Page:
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Researchers unearth scary new iOS malware, but Apple says it won’t affect devices with iOS 8.4 or later

October 5th, 2015 at 12:05 PM
iPhone iPad Malware YiSpecter

Gone are the days when iOS malware reports were a rare thing. Following a wave of malware attacks on the iPhone and iPad – including a massive App Store hack and an Apple ID theft operation – a new security report reveals there’s dangerous malware in the wild that can harm any iPhone, iPad or iPod touch regardless of whether they’re jailbroken or not.

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Called YiSpecter, the malware app was discovered by security company Palo Alto Networks, the same entity that first detailed the XcodeGhost hack.

YiSpecter can infiltrate any iOS device via a variety of means, posing as a genuine Apple-signed app once installed. Once on your iOS device, the app can then make itself invisible to the user by disguising itself as an actual iOS app, or hiding itself from the home screen – which means the user has no means of deleting it.

“On infected iOS devices, YiSpecter can download, install and launch arbitrary iOS apps, replace existing apps with those it downloads, hijack other apps’ execution to display advertisements, change Safari’s default search engine, bookmarks and opened pages, and upload device information to the C2 [command and control] server,” the researchers revealed.

Even if manually deleted, the malware will automatically re-appear.

There are many ways of installing YiSpecter on the phone, including hijacking traffic from nationwide ISPs, a worm on Windows, offline app installations, and community promotions. The app takes advantage of Apple’s enterprise certificates that are used to sign four app components to fool the operating system into believing it’s a genuine app.

Palo Alto Networks has devised a way of removing the malware app and additional apps that it may have installed, but you might require third-party programs that give you access to the phone’s file system – check it out below:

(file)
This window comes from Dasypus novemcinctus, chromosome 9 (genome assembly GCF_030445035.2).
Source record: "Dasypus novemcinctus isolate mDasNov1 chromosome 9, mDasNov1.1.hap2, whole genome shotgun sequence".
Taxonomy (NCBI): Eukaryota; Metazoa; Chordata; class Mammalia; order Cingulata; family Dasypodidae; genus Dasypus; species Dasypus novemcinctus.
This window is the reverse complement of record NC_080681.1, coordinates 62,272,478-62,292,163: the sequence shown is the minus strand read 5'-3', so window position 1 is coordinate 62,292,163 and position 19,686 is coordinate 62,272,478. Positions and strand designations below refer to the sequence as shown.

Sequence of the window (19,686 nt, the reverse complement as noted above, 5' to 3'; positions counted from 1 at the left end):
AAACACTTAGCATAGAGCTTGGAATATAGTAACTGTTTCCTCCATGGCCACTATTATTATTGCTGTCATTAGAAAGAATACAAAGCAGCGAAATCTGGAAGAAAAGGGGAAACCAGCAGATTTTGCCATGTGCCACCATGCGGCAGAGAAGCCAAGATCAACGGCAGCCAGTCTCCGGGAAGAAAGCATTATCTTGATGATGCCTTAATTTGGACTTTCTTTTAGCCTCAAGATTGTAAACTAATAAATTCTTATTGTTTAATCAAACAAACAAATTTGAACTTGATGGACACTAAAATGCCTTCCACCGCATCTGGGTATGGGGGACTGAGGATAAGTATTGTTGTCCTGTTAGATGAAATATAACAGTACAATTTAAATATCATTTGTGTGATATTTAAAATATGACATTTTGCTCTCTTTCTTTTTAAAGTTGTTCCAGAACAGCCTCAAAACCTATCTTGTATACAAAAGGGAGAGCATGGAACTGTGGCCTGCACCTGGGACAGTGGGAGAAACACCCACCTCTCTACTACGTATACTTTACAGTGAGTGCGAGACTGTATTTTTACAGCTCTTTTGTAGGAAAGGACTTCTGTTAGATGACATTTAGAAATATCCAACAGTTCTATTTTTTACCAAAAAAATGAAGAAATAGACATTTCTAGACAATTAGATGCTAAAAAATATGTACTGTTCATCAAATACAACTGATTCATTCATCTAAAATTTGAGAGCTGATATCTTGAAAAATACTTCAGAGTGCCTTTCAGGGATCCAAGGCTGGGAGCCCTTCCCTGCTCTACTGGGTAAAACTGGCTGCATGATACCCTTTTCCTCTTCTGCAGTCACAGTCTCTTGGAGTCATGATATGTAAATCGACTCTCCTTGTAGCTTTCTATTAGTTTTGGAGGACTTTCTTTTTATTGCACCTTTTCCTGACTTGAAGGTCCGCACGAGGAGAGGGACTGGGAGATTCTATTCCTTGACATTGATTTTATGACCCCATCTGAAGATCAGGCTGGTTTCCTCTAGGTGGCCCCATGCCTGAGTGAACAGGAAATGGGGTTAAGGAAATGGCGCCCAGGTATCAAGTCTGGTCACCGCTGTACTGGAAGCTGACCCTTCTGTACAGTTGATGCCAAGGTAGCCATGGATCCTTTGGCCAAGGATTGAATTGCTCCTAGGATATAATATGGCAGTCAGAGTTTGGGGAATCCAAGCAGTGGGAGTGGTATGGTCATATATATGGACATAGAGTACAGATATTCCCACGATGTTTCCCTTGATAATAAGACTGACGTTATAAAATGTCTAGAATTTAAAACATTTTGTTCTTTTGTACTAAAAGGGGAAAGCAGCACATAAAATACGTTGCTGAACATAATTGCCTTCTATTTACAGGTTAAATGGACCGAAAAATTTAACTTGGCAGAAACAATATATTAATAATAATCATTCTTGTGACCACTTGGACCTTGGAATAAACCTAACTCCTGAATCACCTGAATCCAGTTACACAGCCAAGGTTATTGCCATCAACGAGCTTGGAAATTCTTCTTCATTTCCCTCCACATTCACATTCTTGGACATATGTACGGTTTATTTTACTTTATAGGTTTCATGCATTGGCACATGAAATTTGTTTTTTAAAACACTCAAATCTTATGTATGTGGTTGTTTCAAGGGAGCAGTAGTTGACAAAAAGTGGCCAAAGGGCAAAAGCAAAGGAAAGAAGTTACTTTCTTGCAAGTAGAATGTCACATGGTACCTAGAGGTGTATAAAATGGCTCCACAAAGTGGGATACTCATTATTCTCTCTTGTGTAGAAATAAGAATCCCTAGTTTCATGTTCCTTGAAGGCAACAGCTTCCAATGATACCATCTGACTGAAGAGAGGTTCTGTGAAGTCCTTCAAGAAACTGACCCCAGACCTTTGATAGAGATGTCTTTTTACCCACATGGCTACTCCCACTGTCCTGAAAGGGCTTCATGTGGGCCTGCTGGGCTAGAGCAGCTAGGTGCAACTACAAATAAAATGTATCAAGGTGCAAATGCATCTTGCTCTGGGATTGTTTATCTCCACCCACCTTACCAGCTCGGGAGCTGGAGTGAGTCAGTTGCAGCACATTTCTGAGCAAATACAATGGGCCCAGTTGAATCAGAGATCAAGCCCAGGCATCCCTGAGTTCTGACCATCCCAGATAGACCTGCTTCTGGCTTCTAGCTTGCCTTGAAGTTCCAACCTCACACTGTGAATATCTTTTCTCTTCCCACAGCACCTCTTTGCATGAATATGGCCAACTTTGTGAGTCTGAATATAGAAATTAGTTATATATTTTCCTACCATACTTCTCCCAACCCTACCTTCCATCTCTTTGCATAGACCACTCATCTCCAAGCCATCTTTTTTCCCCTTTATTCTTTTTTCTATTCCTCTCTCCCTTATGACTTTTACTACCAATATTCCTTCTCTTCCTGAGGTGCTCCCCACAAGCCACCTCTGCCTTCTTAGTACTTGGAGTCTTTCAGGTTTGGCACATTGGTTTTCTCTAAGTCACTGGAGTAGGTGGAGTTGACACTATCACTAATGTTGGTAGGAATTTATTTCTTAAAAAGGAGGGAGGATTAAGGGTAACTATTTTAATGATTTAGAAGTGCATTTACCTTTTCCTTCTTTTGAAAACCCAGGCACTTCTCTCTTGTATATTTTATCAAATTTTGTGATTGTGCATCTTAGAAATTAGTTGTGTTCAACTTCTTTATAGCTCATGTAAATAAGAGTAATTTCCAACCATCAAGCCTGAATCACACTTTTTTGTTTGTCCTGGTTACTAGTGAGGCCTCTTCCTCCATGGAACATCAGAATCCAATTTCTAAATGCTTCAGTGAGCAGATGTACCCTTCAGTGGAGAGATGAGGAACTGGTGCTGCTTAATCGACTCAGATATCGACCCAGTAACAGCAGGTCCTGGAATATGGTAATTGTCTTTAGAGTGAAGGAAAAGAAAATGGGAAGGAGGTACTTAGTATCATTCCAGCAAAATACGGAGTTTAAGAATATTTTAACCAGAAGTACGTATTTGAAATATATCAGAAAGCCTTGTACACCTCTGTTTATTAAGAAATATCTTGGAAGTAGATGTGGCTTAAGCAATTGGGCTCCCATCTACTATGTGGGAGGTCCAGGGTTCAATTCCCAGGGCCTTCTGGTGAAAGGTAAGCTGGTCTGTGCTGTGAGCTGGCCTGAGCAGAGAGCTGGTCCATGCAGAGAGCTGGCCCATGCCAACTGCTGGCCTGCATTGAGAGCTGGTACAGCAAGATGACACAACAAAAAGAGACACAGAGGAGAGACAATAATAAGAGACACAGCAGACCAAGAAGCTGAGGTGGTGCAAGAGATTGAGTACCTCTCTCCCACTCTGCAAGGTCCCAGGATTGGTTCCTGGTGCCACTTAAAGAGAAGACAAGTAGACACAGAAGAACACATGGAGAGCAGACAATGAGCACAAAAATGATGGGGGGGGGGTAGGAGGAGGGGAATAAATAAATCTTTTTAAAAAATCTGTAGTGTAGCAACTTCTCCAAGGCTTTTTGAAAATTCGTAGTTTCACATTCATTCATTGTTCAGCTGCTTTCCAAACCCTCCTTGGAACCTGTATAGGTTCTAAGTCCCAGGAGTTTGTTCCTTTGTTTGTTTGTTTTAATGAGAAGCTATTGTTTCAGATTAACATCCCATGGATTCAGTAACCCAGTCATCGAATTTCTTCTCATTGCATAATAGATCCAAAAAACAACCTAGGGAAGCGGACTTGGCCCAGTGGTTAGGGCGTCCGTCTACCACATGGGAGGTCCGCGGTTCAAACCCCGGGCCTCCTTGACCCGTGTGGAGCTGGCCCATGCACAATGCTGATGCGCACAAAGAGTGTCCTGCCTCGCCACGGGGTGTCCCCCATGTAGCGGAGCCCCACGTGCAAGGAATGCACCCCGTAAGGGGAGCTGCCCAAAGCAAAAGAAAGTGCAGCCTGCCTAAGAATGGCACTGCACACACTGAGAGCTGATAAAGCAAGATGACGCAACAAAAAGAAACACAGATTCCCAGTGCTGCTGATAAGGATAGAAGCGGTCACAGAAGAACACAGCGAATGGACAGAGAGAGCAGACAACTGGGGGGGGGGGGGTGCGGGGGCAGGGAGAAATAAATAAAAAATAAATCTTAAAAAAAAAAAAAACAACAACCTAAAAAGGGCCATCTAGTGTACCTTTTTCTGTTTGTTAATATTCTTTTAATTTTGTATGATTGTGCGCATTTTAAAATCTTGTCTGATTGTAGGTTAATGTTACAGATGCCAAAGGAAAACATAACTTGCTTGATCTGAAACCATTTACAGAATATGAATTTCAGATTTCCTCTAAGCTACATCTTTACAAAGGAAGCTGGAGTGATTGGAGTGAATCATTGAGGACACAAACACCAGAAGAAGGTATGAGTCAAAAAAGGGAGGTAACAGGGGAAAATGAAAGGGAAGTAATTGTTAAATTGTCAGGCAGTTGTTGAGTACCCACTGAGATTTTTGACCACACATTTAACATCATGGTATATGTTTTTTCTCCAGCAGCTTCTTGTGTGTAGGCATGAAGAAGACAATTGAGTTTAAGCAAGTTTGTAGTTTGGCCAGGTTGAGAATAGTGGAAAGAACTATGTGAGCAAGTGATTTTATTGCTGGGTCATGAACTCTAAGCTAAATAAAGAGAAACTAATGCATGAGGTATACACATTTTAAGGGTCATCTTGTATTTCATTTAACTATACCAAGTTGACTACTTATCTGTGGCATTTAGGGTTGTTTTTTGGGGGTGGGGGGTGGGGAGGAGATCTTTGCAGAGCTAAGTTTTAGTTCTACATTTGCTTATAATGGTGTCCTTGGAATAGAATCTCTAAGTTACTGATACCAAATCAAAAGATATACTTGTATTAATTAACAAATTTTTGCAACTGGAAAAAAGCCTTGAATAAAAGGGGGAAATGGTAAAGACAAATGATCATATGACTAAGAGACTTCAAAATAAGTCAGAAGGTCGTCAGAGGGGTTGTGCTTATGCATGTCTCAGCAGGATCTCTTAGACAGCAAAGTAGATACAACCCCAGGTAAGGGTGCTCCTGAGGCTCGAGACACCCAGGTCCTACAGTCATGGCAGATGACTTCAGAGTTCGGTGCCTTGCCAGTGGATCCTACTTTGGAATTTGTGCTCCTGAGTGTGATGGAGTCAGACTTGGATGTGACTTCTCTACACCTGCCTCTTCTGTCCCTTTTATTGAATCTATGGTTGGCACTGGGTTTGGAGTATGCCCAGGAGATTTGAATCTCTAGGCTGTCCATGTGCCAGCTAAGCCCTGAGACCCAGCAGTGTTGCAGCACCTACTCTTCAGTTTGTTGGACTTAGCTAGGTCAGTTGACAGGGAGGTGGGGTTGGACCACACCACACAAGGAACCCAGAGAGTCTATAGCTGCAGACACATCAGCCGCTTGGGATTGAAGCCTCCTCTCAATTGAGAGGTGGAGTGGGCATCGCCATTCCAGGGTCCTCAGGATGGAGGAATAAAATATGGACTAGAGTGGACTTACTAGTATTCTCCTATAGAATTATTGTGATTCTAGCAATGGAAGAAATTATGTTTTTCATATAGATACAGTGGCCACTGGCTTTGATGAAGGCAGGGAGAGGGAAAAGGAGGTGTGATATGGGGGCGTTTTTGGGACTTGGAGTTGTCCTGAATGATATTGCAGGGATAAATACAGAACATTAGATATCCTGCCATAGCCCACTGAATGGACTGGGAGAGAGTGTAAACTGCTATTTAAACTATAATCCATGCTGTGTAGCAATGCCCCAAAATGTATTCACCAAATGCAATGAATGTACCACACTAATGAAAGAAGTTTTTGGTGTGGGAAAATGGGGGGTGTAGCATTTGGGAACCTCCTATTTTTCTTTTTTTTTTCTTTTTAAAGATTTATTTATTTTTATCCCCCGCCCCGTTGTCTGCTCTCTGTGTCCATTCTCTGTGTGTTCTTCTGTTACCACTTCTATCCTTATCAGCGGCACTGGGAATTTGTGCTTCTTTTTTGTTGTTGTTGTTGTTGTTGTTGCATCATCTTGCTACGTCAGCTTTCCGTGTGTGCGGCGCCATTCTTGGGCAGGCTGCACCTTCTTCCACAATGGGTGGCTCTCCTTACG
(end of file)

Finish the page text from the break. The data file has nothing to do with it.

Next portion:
• In iOS, go to Settings -> General -> Profiles to remove all unknown or untrusted profiles;
  • If there’s any installed apps named “情涩播放器”, “快播私密版” or “快播0”, delete them;
  • Use any third-party iOS management tool (e.g., iFunBox, though note that Apple’s iTunes doesn’t work in this step) on Windows or Mac OS X, to connect with your iPhone or iPad;
  • In the management tool, check all installed iOS apps; if there are some apps have names like Phone, Weather, Game Center, Passbook, Notes, or Cydia, delete them. (Note that this step won’t affect original system apps but just delete faked malware.)

UPDATE: Apple checks in to say that this issue has been fixed starting with iOS 8.4. Here is the company’s full statement:

 This issue only impacts users on older versions of iOS who have also downloaded malware from untrusted sources. We addressed this specific issue in iOS 8.4 and we have also blocked the identified apps that distribute this malware. We encourage customers to stay current with the latest version of iOS for the latest security updates. We also encourage them to only download from trusted sources like the App Store and pay attention to any warnings as they download apps.

Chris Smith started writing about gadgets as a hobby, and before he knew it he was sharing his views on tech stuff with readers around the world. Whenever he's not writing about gadgets he miserably fails to stay away from them, although he desperately tries. But that's not necessarily a bad thing.




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